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Sure, 23mm may not be hot now, but are they dead-dead?

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Sure, 23mm may not be hot now, but are they dead-dead?

Old 09-20-20, 08:51 PM
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Plainsman
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Sure, 23mm may not be hot now, but are they dead-dead?

Iím bike shopping. I love my current bike. It only has one drawback in my opinion - super narrow chainstays that will only accommodate 23mm rubber (inflates out to about 25). If not for that I would put R8000 on it and be on my way. I plan to keep it regardless, but is shopping for 23mm tires quickly going to become like finding Bigfoot? I had HED trispokes back in the day optimized for 19mm tires, and by the time I sold them I was running 22s because narrower was so hard to find. Wondering how long Iíll be able to keep rubber on this bike if I hold on to it (and still be able to buy mainstream tires like Contis and the like). Anyone predicting the future?
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Old 09-20-20, 08:55 PM
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Well, at least two of will be shopping for 23s.
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Old 09-20-20, 09:36 PM
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As it is said, "God may have created the world in 7 days, but he didn't have to worry about backward compatibility." 23s will be around. I run them on all my single bikes. There a lot of 23mm outside rims in use, and as a percentage, not a heckuva lot of wider ones.
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Old 09-20-20, 09:39 PM
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Nah - 23s aren't completely dead.

As long as there are older frames that don't fit 25s out on the road, 23s will hang around. I've seen some awfully nice TI frames out there without clearance for wider tires, along with their riders - often smaller ex-racer women - not complaining.
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Old 09-21-20, 12:35 AM
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There's no indication of 23 being discontinued. The top shelf tires are available as 23s (except Specialized Turbo Cottons in 24s). If you buy one of the Canyon aero or triathlon bikes, they come with 23mm in front and 25mm in rear, and I run that combo myself and I rather like it. On relatively modern wheels 23s aren't so narrow, anyway, and unless you're heavier rider you can really use comfortable enough pressures on 23s.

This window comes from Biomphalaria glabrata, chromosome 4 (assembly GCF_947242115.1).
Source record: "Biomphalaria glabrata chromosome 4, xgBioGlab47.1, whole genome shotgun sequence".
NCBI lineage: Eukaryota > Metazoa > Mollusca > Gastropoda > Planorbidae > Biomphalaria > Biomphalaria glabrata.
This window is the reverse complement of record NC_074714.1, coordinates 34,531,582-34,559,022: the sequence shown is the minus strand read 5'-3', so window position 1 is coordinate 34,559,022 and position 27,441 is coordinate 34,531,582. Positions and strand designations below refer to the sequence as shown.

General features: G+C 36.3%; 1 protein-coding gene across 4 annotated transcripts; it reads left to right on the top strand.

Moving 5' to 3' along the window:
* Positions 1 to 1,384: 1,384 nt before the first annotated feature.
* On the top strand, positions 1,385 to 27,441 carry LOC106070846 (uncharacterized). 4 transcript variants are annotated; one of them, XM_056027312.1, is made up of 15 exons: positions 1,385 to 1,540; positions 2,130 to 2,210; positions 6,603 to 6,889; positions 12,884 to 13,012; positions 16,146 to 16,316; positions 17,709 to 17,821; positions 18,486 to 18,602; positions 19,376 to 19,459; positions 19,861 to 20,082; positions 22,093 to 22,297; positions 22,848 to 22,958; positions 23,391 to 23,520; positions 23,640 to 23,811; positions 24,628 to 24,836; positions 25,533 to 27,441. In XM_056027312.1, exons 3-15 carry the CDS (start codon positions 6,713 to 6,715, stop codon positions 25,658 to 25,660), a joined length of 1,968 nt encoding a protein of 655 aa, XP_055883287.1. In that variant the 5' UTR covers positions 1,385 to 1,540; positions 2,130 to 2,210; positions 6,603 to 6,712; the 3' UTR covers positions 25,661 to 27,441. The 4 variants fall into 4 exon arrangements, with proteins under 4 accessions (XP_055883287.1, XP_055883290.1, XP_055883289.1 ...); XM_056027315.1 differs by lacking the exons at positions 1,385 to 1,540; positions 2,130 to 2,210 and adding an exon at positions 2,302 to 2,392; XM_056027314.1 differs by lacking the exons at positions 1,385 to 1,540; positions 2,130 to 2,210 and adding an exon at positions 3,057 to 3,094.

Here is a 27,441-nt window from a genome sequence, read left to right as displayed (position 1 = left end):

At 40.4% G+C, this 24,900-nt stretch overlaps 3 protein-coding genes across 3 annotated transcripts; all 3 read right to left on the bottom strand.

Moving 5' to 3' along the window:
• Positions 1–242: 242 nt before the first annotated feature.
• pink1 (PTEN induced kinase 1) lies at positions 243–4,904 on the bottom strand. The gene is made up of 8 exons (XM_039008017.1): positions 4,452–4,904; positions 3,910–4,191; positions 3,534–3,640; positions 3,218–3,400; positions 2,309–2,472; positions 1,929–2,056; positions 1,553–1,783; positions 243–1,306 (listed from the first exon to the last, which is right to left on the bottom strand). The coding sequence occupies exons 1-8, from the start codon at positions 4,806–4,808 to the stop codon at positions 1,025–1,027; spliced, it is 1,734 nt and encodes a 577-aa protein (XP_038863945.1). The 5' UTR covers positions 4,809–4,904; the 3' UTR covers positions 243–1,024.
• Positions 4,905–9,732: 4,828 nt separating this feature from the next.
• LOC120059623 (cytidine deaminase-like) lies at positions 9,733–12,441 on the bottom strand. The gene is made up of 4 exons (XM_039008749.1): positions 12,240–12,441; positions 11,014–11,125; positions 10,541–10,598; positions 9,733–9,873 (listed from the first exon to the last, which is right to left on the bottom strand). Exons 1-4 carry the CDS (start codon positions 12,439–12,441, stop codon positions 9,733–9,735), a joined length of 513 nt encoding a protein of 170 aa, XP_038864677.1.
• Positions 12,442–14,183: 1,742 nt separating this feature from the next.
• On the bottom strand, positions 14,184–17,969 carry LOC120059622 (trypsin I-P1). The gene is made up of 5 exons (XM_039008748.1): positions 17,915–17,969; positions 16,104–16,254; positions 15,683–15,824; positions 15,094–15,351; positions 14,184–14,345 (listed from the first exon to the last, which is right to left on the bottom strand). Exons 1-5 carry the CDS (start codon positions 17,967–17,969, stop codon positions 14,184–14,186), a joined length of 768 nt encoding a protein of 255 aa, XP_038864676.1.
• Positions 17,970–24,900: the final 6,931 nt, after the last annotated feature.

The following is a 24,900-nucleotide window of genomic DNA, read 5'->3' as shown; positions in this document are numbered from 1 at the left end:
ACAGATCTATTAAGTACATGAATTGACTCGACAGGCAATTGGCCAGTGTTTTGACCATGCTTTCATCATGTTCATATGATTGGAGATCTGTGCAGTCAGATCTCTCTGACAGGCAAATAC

I expect that they will not be discontinued, because when it comes to racing disciplines where you don't get to hang in someone's draft such as TT and triathlon, at least the front tire being a 23mm gives a slight aero advantage which is basically free. I'm not seeing that being thrown away.
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Old 09-21-20, 01:20 AM
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Why even try and predict the future?
Just ride it, and if tyre availability does become a problem deal with it then.
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Old 09-21-20, 10:47 AM
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Oh damn i didnt even know this was a thing. I thought 23mm was standard road bike tire. I know i see 25 all the time, but I always believed 23 was the go to for optimal balance of speed and road handling. Arent 25's much slower/heavier?
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Old 09-21-20, 10:52 AM
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Originally Posted by oleg232000 View Post
Oh damn i didnt even know this was a thing. I thought 23mm was standard road bike tire. I know i see 25 all the time, but I always believed 23 was the go to for optimal balance of speed and road handling. Arent 25's much slower/heavier?
We are both way way behind. Apparently 28mm is the new 23mm.

I hope 23mm stays around. My old Madone wonít fit a 25mm with the wider fancy carbon wheel I bought.
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Old 09-21-20, 10:54 AM
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Originally Posted by biker128pedal View Post
We are both way way behind. Apparently 28mm is the new 23mm.

I hope 23mm stays around. My old Madone wonít fit a 25mm with the wider fancy carbon wheel I bought.
Ha, my litespeed wont fit more than 23mm
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Old 09-21-20, 11:16 AM